Amongst the Cameron Crazies

Photo by Streeter Lecka

There’s the sacrificial lamb. And then there’s the sacrificial fan.

I planned on being the latter. I trekked down to Cameron Indoor Stadium in Durham, North Carolina to see my beloved Vermont Catamounts play the Duke Blue Devils. With a record of 1–4, the senior-laden Cats were under performing, so no one expected much of a contest.

Days earlier, they were blown out by Bryant. Bryant is a good squad, but they’re not Duke. In short, I’m hoping for a moral victory, unfortunately – perhaps the Cats can keep it within single digits.

A victory in itself was getting to see a game at Cameron Indoor Stadium. With its wood-paneled doors and chrome railings, Cameron is the Fenway of hoops to some degree. Arriving in Durham just hours before the game, I immediately head over to Cameron, hoping to get a glimpse of anything. When I get there, the door’s locked and a security guard tells me that the gates will open for students at 4:45 p.m. He suggests that I visit the Blue Devils Hall of Fame.

I’d rather get stuck overnight on a chairlift at Stowe with J.J. Reddick.

I was here to see the Cats, the sole team I root for. A few hours later at 4:30, I return to Cameron. A few fellow Catamount fans are just behind me in line. They’ve printed t-shirts that say “Catamount Crazies.” They tell me something about Tom Brennan I already know but enjoy hearing: His players would take a bullet for him.
Frankly I would take a bullet for TB too.

Why? He let the fans inside, allowed us to be a part of it.

Just after 5, a bus pulls up. I can vaguely make out green and gold, the Catamount colors, and I’m immediately overcome with emotion. Abandoning my place, I run towards the bus. I spot the Cats’ head coach who’s heading inside Cameron.

“Coach Becker! Let’s go Cats!”

I yell, as a security guard gets in front of me. I’m sitting in the nosebleeds of Cameron, so this will be my and only chance for the Cats to hear my encouragement.

“Let’s get this done!”

My words are meant to be ironic. I refer to Duke as just a mere chore that can be easily vanquished. In reality, this is how Duke perceives the Cats. I also want the Cats to know that their fans have made the journey. Perhaps this will serve as some inspiration.

Following my outburst, Coach Becker continues to walk – but he seems to smile. Just making this happen was worth the trip in itself. Coaches don’t smile enough. Like place kickers in football, everyone thinks they can do their job but few actually can.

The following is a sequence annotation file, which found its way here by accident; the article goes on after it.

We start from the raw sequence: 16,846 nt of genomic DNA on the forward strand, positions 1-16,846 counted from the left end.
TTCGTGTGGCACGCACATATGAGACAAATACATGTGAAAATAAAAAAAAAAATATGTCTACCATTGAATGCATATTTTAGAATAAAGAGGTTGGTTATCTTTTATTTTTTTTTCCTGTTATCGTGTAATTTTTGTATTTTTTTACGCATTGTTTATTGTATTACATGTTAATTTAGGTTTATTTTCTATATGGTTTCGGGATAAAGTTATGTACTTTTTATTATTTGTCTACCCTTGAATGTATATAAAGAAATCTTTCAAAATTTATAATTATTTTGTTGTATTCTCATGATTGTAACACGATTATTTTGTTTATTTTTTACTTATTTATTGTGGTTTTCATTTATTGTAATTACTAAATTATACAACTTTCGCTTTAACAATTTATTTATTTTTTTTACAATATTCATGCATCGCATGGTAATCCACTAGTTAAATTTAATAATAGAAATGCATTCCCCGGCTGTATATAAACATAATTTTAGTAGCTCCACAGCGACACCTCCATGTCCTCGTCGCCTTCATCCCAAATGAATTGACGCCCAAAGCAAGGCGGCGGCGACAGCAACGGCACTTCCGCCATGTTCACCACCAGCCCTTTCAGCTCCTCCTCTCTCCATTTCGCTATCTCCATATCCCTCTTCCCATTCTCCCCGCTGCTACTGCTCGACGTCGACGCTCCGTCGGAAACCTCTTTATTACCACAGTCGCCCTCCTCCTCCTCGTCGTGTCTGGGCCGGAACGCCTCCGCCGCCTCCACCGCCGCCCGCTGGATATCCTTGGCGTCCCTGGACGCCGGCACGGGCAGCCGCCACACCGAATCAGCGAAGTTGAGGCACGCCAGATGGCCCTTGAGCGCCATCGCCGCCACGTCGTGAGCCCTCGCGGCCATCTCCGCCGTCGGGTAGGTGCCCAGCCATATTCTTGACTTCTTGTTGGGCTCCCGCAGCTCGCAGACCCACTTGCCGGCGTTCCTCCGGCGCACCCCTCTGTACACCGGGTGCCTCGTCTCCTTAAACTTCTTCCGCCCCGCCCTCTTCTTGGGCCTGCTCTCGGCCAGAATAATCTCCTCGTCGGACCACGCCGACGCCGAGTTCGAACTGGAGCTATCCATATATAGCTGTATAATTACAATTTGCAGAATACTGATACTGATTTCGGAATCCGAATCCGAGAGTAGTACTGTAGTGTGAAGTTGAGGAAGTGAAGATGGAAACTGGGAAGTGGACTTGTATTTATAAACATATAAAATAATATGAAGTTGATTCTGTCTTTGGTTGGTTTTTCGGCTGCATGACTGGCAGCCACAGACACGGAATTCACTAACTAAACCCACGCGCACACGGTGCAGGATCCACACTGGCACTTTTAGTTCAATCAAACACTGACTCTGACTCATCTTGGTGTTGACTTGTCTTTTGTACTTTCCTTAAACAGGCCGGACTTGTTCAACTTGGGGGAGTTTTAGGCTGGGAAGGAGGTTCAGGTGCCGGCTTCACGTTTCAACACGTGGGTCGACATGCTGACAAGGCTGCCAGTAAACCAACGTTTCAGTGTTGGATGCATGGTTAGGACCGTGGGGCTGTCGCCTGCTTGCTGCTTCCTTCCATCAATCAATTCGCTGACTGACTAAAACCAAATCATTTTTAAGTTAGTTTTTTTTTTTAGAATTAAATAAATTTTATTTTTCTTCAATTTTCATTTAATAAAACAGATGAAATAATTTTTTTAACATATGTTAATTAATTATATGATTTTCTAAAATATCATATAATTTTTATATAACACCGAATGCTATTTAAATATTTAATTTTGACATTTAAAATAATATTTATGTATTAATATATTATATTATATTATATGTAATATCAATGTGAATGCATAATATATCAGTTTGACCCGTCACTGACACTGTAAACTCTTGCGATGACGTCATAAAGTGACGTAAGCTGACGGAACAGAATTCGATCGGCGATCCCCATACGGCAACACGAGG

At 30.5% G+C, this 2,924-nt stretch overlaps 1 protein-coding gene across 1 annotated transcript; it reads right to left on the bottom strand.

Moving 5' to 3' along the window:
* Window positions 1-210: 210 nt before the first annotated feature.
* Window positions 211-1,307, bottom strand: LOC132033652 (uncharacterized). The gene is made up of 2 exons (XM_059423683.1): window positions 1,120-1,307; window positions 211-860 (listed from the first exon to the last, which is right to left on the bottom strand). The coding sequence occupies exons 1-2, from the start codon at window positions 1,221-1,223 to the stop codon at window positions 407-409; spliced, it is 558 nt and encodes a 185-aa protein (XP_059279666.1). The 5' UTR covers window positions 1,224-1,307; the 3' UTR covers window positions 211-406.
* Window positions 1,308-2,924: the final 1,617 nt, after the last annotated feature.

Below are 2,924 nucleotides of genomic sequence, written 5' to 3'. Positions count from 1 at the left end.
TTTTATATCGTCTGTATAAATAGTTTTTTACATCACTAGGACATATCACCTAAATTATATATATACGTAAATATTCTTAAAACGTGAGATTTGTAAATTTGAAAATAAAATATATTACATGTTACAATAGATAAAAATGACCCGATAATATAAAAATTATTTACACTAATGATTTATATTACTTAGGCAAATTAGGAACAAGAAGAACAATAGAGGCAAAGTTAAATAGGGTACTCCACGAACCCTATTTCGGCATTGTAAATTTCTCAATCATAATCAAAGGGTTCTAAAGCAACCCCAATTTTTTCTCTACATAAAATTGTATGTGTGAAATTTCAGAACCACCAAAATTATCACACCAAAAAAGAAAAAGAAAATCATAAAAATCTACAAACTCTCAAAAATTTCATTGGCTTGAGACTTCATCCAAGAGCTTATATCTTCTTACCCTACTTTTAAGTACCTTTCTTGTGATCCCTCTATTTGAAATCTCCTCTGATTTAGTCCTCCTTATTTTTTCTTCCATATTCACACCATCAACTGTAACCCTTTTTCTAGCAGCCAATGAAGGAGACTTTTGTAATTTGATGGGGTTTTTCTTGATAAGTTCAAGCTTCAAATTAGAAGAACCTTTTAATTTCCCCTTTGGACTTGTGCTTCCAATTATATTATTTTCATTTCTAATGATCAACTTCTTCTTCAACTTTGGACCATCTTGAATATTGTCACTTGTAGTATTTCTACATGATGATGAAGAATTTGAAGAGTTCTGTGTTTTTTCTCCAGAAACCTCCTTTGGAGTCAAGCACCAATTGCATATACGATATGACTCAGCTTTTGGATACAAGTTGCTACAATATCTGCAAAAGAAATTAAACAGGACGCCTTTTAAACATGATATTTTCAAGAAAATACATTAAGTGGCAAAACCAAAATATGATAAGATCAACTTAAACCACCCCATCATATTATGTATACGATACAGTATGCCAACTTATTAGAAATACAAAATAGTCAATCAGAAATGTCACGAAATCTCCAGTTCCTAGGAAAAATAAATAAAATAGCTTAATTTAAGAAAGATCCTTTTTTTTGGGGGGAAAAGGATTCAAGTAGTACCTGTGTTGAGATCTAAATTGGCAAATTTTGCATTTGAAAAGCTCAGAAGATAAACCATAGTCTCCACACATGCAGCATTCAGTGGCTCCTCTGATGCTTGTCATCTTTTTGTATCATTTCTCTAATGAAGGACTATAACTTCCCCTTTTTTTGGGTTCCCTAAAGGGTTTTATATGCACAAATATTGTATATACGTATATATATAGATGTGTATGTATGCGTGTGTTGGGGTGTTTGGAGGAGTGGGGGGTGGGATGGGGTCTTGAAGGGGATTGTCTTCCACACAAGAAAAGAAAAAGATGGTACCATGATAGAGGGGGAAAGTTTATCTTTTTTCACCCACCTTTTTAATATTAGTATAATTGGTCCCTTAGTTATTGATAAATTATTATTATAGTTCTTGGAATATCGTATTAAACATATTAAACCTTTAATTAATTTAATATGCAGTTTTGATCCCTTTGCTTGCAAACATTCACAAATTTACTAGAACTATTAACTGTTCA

As I head back to the line, I mull over the fact that security had to restrain me. It’s not too often that the Cats have to be protected from the public, their own public. Also, I’m amused at myself for becoming the fan that believes they can have an actual influence, however slight, on the game.

When I enter the arena, it’s empty except for the much-publicized Cameron Crazies, who are already at work, harassing the Cats as they do their exercises. As I head to my seat upstairs, I reiterate my dislike for the Crazies. Cameron is the smallest 9,000-seat arena anywhere. Not an inch is spared. Everything is practically right on top of the court. No, there isn’t a bad seat in the house.

Now, the Crazies are chanting and gesturing with their arms. They particularly enjoy holding their arms straight while waving their fingers. When a few hundred of them do this, it creates a nice effect not to mention a great photo op.

After tip-off, I brace myself for a blow out.

It doesn’t happen.

The Cats are playing well, living up to the hype of being their conference’s preseason pick. They’re spreading the floor, passing well and milking the shot clock like they got a contract with the Department of Agriculture. Most importantly, they’re hitting shots. Well into the first half, Duke has a single digit lead, and a moral victory seems very possible. Every now and then, Duke will hit a three or get a thunderous dunk and the Crazies will rock! Jabari Parker, the Duke freshman phenomenon, keeps his team on top.

While Parker is already a household name, the Cats’ leader is relatively unknown. However, Brian Voelkel just might be the most interesting player in college basketball. First of all, Voelkel looks like an MMA fighter, and he does everything — except shoot, which he rarely does. When it comes to passing, Voelkel is so proficient at threading the needle he should consider knitting sweaters for a living if basketball doesn’t work out.